This paper reports a comprehensive experimental investigation of cement pastes enhanced with Microencapsulated Phase Change Materials (MPCM) for Thermal Energy Storage (TES) purposes. The experimental plan considers three water-to-binder ratios and three MPCM volume fractions, for a total of nine different MPCM paste mixtures. The water-to-binder ratios of the pastes are 0.33, 0.40 and 0.45, which were mixed with a commercial MPCM, namely Nextek 37D® having a melting/solidification temperature of 37 °C, with volume percentage substitutions of 0%, 20% and 40%, respectively. Thermal, physical and mechanical tests were performed to investigate the effect MPCM have on the resulting TES, strengths and conductive properties of the considered mixtures by employing DSC, Hot-Disk, and mechanical tests. The measured latent heat of MPCM was 197.3 J/g and 194.6 J/g for heating and cooling, respectively. The volumetric latent enthalpies for the MPCM-based composites showed an almost constant average of 20–25 MJ/m3 for samples with 20% MPCM and 55–60 MJ/m3 for samples with 40% MPCM, independently of the w/b ratio. Thermal conductivity values measured at 25 and 45 °C ranged between 0.93 and 0.44 W/m × K. MPCM substitution turned out to significantly affect the overall porosity of the composite resulting in a lower thermal conductivity for the MPCM-pastes in comparison to the plain cement matrix. Finally, mechanical tests were conducted that showed a strength loss due to either increasing w/b ratios or for enhanced amounts of MPCM (e.g., up to a 74% and 69% of strength loss were registered for bending and compression, respectively). The thermo-physical and mechanical characterizations were conducted according to an experimental plan that provided a wide set of research results for both sole MPCM and MPCM-cement systems analyzed by SEM, EDS/elemental mapping, contact angle tests, particle size distribution analysis and Mercury Intrusion Porosimetry technique.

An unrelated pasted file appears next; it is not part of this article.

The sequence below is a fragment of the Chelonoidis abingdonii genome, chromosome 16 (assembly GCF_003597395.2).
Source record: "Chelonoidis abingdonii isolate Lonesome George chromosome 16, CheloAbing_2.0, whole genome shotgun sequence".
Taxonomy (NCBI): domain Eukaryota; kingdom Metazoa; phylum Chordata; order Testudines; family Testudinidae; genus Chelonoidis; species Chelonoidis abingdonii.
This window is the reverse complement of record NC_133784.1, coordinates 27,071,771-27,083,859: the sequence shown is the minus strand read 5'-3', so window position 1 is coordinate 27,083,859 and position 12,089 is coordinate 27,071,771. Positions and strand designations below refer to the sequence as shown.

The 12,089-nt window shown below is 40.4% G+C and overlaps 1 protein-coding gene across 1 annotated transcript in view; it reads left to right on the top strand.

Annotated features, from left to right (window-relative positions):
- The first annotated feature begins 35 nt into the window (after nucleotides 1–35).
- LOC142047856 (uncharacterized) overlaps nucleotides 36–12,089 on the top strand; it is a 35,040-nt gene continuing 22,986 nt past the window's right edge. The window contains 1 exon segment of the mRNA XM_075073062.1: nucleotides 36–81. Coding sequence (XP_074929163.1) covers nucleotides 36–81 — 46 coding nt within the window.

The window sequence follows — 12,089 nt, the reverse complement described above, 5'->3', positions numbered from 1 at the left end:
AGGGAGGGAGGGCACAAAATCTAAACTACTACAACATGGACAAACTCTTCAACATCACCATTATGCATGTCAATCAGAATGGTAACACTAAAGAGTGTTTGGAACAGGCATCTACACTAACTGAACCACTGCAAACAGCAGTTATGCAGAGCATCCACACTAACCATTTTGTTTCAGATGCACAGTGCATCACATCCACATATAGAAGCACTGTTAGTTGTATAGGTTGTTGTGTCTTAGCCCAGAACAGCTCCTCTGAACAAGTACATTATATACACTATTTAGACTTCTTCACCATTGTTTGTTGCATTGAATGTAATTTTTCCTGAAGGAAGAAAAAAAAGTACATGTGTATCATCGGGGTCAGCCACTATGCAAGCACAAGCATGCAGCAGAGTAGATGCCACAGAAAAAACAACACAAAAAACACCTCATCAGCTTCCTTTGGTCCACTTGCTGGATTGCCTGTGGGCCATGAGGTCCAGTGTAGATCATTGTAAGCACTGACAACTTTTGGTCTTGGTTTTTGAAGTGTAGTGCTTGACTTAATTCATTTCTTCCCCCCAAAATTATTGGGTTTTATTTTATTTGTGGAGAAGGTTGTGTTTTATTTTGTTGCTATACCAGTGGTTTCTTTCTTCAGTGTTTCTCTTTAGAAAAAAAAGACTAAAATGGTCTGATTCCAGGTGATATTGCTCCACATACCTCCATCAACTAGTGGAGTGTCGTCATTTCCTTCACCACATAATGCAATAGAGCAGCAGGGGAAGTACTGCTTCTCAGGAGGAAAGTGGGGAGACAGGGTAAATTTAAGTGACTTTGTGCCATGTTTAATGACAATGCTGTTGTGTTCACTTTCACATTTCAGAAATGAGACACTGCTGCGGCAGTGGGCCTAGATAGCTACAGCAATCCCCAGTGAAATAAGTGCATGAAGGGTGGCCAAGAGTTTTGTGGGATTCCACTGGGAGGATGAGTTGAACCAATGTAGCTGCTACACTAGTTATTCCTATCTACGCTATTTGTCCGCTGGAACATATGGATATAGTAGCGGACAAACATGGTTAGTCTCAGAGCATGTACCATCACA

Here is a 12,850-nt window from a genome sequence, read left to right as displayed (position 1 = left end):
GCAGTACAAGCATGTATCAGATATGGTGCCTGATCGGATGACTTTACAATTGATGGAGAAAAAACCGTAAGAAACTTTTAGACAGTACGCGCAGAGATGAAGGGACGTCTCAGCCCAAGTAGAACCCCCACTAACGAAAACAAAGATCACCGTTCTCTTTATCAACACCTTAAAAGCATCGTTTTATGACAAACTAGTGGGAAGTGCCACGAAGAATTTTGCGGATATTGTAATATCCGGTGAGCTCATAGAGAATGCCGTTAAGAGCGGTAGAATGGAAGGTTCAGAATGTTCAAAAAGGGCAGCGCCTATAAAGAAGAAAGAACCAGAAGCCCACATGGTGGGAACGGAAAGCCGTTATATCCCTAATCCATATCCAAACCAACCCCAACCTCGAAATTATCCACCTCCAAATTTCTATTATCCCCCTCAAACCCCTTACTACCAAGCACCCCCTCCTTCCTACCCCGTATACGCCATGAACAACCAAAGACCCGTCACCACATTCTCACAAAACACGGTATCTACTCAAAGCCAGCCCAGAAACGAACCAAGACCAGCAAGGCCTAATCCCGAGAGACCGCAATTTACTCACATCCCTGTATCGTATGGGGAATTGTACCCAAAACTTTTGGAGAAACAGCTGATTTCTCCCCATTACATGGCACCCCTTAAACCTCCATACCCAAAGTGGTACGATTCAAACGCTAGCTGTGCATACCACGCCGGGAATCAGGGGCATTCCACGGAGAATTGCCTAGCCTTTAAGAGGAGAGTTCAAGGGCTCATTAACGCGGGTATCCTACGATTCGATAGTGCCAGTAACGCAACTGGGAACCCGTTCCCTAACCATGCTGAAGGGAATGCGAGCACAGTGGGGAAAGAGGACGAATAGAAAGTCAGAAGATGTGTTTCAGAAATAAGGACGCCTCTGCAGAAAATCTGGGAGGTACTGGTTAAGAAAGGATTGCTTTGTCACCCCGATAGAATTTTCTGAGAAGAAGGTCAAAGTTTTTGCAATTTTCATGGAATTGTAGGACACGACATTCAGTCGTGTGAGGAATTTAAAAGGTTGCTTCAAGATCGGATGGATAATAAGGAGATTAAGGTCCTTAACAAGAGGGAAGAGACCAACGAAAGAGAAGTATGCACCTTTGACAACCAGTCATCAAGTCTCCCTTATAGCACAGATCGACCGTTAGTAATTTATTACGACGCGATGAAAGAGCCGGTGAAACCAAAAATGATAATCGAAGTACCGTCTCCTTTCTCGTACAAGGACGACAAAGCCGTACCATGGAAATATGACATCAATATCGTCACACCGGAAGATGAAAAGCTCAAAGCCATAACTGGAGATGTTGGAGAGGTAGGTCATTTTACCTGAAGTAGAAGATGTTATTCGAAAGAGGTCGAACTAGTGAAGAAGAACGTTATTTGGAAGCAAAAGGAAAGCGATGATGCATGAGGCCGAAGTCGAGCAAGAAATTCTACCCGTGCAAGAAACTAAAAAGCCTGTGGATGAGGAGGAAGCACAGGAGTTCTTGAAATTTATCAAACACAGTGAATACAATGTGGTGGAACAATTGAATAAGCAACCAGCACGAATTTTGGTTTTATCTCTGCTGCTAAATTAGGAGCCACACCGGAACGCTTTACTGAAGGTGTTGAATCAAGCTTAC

Thermo-physical and mechanical investigation of cementitious composites enhanced with microencapsulated phase change materials for thermal energy storage

Caggiano A.;
2022

Abstract

This paper reports a comprehensive experimental investigation of cement pastes enhanced with Microencapsulated Phase Change Materials (MPCM) for Thermal Energy Storage (TES) purposes. The experimental plan considers three water-to-binder ratios and three MPCM volume fractions, for a total of nine different MPCM paste mixtures. The water-to-binder ratios of the pastes are 0.33, 0.40 and 0.45, which were mixed with a commercial MPCM, namely Nextek 37D® having a melting/solidification temperature of 37 °C, with volume percentage substitutions of 0%, 20% and 40%, respectively. Thermal, physical and mechanical tests were performed to investigate the effect MPCM have on the resulting TES, strengths and conductive properties of the considered mixtures by employing DSC, Hot-Disk, and mechanical tests. The measured latent heat of MPCM was 197.3 J/g and 194.6 J/g for heating and cooling, respectively. The volumetric latent enthalpies for the MPCM-based composites showed an almost constant average of 20–25 MJ/m3 for samples with 20% MPCM and 55–60 MJ/m3 for samples with 40% MPCM, independently of the w/b ratio. Thermal conductivity values measured at 25 and 45 °C ranged between 0.93 and 0.44 W/m × K. MPCM substitution turned out to significantly affect the overall porosity of the composite resulting in a lower thermal conductivity for the MPCM-pastes in comparison to the plain cement matrix. Finally, mechanical tests were conducted that showed a strength loss due to either increasing w/b ratios or for enhanced amounts of MPCM (e.g., up to a 74% and 69% of strength loss were registered for bending and compression, respectively). The thermo-physical and mechanical characterizations were conducted according to an experimental plan that provided a wide set of research results for both sole MPCM and MPCM-cement systems analyzed by SEM, EDS/elemental mapping, contact angle tests, particle size distribution analysis and Mercury Intrusion Porosimetry technique.
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Utilizza questo identificativo per citare o creare un link a questo documento: https://hdl.handle.net/11567/1083287
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